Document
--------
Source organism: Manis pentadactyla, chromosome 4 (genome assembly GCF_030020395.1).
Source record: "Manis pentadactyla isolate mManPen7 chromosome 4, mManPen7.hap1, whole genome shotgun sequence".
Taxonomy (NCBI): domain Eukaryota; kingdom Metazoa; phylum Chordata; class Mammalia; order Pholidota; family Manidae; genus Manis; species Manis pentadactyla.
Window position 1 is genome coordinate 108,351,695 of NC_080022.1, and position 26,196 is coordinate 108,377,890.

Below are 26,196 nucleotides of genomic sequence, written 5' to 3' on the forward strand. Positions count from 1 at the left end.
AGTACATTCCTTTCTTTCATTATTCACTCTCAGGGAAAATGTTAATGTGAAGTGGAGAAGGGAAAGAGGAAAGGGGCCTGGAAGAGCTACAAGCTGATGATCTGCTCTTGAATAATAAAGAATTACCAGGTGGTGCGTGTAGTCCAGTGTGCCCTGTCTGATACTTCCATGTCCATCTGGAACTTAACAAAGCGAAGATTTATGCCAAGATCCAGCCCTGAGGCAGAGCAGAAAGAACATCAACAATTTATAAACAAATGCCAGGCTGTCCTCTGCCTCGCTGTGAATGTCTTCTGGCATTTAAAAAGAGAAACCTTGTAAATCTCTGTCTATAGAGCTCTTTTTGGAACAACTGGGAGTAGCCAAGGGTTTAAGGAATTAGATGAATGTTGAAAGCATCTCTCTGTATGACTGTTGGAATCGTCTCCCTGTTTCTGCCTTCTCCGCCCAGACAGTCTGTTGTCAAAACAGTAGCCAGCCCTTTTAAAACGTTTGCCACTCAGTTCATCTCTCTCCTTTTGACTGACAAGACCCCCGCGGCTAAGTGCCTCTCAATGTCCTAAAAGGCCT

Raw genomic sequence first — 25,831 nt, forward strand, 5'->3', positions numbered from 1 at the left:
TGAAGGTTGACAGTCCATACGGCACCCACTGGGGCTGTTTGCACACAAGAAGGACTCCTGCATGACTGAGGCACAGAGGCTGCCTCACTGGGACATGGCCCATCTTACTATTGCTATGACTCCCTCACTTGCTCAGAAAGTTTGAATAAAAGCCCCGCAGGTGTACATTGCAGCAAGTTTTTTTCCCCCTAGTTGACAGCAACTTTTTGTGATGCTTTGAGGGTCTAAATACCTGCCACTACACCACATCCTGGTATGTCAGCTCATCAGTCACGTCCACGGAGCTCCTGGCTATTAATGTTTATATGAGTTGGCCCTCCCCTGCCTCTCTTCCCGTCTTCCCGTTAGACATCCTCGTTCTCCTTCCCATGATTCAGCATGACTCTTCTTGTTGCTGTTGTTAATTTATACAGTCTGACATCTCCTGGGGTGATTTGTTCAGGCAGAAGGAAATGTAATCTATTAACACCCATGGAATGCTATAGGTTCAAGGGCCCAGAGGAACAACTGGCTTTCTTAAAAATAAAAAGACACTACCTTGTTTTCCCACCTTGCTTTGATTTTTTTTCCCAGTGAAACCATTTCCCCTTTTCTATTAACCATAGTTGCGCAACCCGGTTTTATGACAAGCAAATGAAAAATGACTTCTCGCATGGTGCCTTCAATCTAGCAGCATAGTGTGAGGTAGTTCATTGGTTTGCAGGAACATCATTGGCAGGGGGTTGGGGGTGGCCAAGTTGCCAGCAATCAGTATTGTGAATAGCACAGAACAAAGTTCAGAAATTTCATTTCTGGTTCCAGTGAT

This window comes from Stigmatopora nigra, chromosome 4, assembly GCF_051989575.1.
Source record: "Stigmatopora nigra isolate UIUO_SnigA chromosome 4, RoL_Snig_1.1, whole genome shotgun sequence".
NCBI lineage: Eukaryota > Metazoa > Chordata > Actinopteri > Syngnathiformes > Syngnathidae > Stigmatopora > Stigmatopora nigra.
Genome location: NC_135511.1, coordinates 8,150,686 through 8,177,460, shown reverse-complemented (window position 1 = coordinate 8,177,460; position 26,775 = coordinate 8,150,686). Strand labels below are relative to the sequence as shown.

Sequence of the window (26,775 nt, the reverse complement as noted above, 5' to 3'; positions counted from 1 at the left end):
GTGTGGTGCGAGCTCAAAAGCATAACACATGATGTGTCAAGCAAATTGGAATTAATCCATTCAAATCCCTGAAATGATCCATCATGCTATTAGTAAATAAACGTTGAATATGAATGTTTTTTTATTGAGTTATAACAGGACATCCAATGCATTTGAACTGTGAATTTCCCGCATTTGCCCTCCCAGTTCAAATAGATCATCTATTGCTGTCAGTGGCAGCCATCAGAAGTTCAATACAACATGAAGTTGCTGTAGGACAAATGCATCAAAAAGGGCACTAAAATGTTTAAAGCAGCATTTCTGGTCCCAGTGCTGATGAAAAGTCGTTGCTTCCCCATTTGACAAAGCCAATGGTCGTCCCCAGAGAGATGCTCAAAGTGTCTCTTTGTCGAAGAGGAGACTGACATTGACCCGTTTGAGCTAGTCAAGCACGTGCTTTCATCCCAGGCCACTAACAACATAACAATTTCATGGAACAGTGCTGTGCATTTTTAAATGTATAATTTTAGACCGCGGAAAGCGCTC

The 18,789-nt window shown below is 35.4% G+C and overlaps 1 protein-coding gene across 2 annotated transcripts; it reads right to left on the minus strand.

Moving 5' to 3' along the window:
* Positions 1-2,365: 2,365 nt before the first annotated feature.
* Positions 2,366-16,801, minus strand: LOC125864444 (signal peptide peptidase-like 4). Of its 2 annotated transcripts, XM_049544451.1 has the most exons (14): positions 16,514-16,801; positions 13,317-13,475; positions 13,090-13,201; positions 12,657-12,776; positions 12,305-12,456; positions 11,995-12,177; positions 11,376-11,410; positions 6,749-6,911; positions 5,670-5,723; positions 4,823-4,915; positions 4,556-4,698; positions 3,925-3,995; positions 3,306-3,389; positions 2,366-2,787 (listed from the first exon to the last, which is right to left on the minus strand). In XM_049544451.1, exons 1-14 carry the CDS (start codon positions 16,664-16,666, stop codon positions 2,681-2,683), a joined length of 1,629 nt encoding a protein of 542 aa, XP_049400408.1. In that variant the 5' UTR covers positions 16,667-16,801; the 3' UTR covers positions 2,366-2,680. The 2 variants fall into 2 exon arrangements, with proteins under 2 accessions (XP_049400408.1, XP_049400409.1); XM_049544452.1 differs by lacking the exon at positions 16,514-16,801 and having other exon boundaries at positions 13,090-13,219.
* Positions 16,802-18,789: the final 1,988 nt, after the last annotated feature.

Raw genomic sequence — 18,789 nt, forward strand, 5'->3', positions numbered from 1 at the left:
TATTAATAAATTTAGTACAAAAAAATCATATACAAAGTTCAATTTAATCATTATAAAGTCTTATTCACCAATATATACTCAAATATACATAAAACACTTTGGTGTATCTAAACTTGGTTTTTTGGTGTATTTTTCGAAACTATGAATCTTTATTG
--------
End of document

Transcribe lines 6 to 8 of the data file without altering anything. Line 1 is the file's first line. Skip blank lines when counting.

AGTACATTCCTTTCTTTCATTATTCACTCTCAGGGAAAATGTTAATGTGAAGTGGAGAAGGGAAAGAGGAAAGGGGCCTGGAAGAGCTACAAGCTGATGATCTGCTCTTGAATAATAAAGAATTACCAGGTGGTGCGTGTAGTCCAGTGTGCCCTGTCTGATACTTCCATGTCCATCTGGAACTTAACAAAGCGAAGATTTATGCCAAGATCCAGCCCTGAGGCAGAGCAGAAAGAACATCAACAATTTATAAACAAATGCCAGGCTGTCCTCTGCCTCGCTGTGAATGTCTTCTGGCATTTAAAAAGAGAAACCTTGTAAATCTCTGTCTATAGAGCTCTTTTTGGAACAACTGGGAGTAGCCAAGGGTTTAAGGAATTAGATGAATGTTGAAAGCATCTCTCTGTATGACTGTTGGAATCGTCTCCCTGTTTCTGCCTTCTCCGCCCAGACAGTCTGTTGTCAAAACAGTAGCCAGCCCTTTTAAAACGTTTGCCACTCAGTTCATCTCTCTCCTTTTGACTGACAAGACCCCCGCGGCTAAGTGCCTCTCAATGTCCTAAAAGGCCT

Raw genomic sequence first — 25,831 nt, forward strand, 5'->3', positions numbered from 1 at the left:
TGAAGGTTGACAGTCCATACGGCACCCACTGGGGCTGTTTGCACACAAGAAGGACTCCTGCATGACTGAGGCACAGAGGCTGCCTCACTGGGACATGGCCCATCTTACTATTGCTATGACTCCCTCACTTGCTCAGAAAGTTTGAATAAAAGCCCCGCAGGTGTACATTGCAGCAAGTTTTTTTCCCCCTAGTTGACAGCAACTTTTTGTGATGCTTTGAGGGTCTAAATACCTGCCACTACACCACATCCTGGTATGTCAGCTCATCAGTCACGTCCACGGAGCTCCTGGCTATTAATGTTTATATGAGTTGGCCCTCCCCTGCCTCTCTTCCCGTCTTCCCGTTAGACATCCTCGTTCTCCTTCCCATGATTCAGCATGACTCTTCTTGTTGCTGTTGTTAATTTATACAGTCTGACATCTCCTGGGGTGATTTGTTCAGGCAGAAGGAAATGTAATCTATTAACACCCATGGAATGCTATAGGTTCAAGGGCCCAGAGGAACAACTGGCTTTCTTAAAAATAAAAAGACACTACCTTGTTTTCCCACCTTGCTTTGATTTTTTTTCCCAGTGAAACCATTTCCCCTTTTCTATTAACCATAGTTGCGCAACCCGGTTTTATGACAAGCAAATGAAAAATGACTTCTCGCATGGTGCCTTCAATCTAGCAGCATAGTGTGAGGTAGTTCATTGGTTTGCAGGAACATCATTGGCAGGGGGTTGGGGGTGGCCAAGTTGCCAGCAATCAGTATTGTGAATAGCACAGAACAAAGTTCAGAAATTTCATTTCTGGTTCCAGTGAT